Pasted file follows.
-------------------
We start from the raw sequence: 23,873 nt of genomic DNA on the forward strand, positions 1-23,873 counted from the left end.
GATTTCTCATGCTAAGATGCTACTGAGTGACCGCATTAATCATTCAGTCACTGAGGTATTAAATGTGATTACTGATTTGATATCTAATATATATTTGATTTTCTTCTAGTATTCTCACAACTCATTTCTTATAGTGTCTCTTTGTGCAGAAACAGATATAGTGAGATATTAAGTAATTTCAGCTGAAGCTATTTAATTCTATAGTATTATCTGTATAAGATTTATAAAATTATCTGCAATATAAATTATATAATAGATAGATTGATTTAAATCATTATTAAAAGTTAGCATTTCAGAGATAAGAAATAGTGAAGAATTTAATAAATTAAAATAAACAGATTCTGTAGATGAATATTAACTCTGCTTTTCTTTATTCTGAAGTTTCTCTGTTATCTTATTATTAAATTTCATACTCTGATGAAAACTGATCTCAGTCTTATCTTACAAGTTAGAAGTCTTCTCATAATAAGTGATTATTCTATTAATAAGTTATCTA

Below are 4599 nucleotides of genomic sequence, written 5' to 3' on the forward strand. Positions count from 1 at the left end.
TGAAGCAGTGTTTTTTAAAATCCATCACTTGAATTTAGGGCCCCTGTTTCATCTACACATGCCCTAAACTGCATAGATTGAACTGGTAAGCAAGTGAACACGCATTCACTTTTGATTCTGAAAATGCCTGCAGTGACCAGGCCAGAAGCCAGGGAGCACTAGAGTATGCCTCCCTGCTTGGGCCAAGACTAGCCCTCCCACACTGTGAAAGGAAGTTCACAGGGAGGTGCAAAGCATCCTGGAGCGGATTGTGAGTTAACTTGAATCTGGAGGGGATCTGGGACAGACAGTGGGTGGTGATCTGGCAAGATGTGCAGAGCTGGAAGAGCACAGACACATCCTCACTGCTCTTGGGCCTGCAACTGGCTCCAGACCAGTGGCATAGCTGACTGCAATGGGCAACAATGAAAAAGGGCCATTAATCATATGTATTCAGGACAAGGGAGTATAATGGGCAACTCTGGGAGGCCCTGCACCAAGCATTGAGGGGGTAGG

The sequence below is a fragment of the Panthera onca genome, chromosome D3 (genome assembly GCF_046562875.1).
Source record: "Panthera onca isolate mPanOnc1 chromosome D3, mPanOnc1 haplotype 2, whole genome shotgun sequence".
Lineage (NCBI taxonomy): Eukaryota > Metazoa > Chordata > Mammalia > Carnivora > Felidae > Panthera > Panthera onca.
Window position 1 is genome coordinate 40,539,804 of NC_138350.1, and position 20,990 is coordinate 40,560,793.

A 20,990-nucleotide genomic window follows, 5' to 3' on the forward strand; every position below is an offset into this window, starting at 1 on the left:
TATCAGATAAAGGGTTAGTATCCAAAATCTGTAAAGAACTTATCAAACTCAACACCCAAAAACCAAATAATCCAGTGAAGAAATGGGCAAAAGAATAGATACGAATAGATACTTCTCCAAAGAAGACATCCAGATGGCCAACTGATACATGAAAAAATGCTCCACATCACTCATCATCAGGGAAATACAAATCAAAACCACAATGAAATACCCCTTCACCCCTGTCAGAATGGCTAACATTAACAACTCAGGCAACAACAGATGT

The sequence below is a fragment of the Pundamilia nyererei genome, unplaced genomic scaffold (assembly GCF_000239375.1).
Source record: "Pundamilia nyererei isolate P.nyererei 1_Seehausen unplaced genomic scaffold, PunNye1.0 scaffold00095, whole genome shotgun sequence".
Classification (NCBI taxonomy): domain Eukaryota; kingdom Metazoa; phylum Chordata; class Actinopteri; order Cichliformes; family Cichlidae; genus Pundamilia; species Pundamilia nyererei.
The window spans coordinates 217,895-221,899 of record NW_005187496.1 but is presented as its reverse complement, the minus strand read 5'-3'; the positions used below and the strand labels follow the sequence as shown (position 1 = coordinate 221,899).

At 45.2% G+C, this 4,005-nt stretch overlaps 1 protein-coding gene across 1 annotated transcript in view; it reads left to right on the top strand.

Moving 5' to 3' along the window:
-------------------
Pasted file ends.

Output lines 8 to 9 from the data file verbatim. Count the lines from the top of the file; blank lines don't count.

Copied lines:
Window position 1 is genome coordinate 40,539,804 of NC_138350.1, and position 20,990 is coordinate 40,560,793.

A 20,990-nucleotide genomic window follows, 5' to 3' on the forward strand; every position below is an offset into this window, starting at 1 on the left: